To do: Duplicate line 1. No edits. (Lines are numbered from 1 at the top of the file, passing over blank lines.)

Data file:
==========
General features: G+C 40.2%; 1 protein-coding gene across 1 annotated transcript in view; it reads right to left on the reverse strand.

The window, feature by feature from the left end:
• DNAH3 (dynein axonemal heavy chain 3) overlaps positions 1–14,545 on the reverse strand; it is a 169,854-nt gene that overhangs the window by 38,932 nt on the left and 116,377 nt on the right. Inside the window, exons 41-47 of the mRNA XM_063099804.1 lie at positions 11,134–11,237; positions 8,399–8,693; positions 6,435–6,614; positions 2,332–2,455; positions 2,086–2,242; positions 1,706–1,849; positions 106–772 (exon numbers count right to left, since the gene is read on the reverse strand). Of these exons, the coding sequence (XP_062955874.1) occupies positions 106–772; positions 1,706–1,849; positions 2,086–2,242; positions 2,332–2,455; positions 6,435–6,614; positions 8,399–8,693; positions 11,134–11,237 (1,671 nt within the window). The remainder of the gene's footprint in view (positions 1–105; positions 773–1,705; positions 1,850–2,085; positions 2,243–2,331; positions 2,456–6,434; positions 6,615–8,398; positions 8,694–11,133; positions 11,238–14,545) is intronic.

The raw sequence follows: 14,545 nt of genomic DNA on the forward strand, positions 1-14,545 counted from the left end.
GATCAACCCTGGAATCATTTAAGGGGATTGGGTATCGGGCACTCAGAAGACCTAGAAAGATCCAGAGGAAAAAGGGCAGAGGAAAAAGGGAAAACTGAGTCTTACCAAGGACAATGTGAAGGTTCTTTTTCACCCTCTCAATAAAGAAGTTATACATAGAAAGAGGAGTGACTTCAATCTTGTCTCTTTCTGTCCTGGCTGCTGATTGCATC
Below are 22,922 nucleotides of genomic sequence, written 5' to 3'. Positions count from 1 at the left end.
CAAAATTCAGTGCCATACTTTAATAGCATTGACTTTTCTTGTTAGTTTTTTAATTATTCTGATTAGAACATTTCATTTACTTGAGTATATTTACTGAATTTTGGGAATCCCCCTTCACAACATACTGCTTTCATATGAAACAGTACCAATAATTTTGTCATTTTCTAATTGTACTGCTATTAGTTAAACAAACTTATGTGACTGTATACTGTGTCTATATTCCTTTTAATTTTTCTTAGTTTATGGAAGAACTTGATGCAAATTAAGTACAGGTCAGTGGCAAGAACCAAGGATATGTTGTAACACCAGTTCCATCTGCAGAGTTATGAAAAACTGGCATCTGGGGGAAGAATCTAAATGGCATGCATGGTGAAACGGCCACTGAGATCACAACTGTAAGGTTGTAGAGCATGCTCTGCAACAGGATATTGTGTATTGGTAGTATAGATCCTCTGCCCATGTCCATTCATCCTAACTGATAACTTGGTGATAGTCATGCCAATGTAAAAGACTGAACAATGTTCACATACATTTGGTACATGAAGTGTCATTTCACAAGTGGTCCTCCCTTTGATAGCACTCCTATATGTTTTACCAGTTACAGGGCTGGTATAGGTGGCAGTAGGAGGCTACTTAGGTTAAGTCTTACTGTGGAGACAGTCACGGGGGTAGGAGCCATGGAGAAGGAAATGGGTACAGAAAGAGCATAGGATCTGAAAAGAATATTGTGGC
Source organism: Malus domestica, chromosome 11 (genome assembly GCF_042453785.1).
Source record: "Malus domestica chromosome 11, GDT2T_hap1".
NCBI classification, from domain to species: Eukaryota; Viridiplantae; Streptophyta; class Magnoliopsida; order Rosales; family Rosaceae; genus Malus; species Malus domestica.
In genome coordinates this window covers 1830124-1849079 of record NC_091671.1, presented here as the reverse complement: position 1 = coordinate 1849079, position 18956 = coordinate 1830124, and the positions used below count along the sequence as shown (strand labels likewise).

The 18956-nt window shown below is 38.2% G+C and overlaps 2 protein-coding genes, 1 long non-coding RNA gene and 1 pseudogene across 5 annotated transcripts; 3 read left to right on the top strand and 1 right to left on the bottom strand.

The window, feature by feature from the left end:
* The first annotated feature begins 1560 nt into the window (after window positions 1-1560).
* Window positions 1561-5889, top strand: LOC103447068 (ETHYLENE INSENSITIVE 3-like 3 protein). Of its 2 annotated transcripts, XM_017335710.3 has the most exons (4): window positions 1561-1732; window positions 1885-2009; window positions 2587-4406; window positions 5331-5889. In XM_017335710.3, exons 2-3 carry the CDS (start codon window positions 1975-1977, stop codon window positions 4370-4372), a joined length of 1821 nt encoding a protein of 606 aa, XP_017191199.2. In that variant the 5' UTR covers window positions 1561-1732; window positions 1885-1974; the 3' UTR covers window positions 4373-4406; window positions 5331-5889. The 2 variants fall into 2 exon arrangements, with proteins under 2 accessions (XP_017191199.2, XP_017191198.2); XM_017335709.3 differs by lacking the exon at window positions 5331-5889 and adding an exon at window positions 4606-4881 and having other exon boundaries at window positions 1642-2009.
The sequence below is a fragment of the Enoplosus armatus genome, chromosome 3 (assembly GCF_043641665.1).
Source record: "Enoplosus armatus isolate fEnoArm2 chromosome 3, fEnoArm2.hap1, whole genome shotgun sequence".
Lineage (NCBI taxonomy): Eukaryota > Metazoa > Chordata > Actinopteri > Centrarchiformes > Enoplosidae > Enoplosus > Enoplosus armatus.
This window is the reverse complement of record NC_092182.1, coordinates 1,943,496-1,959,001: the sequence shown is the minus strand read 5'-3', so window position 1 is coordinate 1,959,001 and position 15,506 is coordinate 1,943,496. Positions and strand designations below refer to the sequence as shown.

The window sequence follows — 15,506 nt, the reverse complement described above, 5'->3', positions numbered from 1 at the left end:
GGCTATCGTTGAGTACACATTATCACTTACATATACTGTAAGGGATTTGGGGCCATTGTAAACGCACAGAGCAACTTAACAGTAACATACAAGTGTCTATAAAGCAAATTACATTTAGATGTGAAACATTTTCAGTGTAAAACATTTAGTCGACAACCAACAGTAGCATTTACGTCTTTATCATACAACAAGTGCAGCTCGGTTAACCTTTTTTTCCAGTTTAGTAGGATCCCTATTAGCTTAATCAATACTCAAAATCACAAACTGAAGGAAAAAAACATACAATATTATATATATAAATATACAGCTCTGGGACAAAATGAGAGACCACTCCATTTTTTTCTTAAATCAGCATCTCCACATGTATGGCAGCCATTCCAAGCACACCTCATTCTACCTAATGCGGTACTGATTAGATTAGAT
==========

General features: G+C 40.2%; 1 protein-coding gene across 1 annotated transcript in view; it reads right to left on the reverse strand.